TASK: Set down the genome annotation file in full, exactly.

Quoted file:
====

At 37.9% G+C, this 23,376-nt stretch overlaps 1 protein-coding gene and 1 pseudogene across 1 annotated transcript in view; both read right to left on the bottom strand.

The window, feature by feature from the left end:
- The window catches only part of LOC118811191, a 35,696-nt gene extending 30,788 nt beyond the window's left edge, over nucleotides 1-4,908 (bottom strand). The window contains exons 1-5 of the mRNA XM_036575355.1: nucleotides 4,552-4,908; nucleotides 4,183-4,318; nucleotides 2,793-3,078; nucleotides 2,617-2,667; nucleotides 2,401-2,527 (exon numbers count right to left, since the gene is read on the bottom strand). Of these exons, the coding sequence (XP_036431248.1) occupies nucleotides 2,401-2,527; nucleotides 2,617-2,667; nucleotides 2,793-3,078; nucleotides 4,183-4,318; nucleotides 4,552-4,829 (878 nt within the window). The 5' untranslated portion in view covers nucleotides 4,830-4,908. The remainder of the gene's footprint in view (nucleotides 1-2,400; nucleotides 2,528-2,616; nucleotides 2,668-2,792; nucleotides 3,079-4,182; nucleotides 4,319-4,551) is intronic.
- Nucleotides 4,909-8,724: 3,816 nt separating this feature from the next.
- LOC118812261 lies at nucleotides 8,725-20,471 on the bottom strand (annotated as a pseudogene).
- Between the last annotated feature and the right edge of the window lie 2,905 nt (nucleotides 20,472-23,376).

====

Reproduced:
At 37.9% G+C, this 23,376-nt stretch overlaps 1 protein-coding gene and 1 pseudogene across 1 annotated transcript in view; both read right to left on the bottom strand.

The window, feature by feature from the left end:
- The window catches only part of LOC118811191, a 35,696-nt gene extending 30,788 nt beyond the window's left edge, over nucleotides 1-4,908 (bottom strand). The window contains exons 1-5 of the mRNA XM_036575355.1: nucleotides 4,552-4,908; nucleotides 4,183-4,318; nucleotides 2,793-3,078; nucleotides 2,617-2,667; nucleotides 2,401-2,527 (exon numbers count right to left, since the gene is read on the bottom strand). Of these exons, the coding sequence (XP_036431248.1) occupies nucleotides 2,401-2,527; nucleotides 2,617-2,667; nucleotides 2,793-3,078; nucleotides 4,183-4,318; nucleotides 4,552-4,829 (878 nt within the window). The 5' untranslated portion in view covers nucleotides 4,830-4,908. The remainder of the gene's footprint in view (nucleotides 1-2,400; nucleotides 2,528-2,616; nucleotides 2,668-2,792; nucleotides 3,079-4,182; nucleotides 4,319-4,551) is intronic.
- Nucleotides 4,909-8,724: 3,816 nt separating this feature from the next.
- LOC118812261 lies at nucleotides 8,725-20,471 on the bottom strand (annotated as a pseudogene).
- Between the last annotated feature and the right edge of the window lie 2,905 nt (nucleotides 20,472-23,376).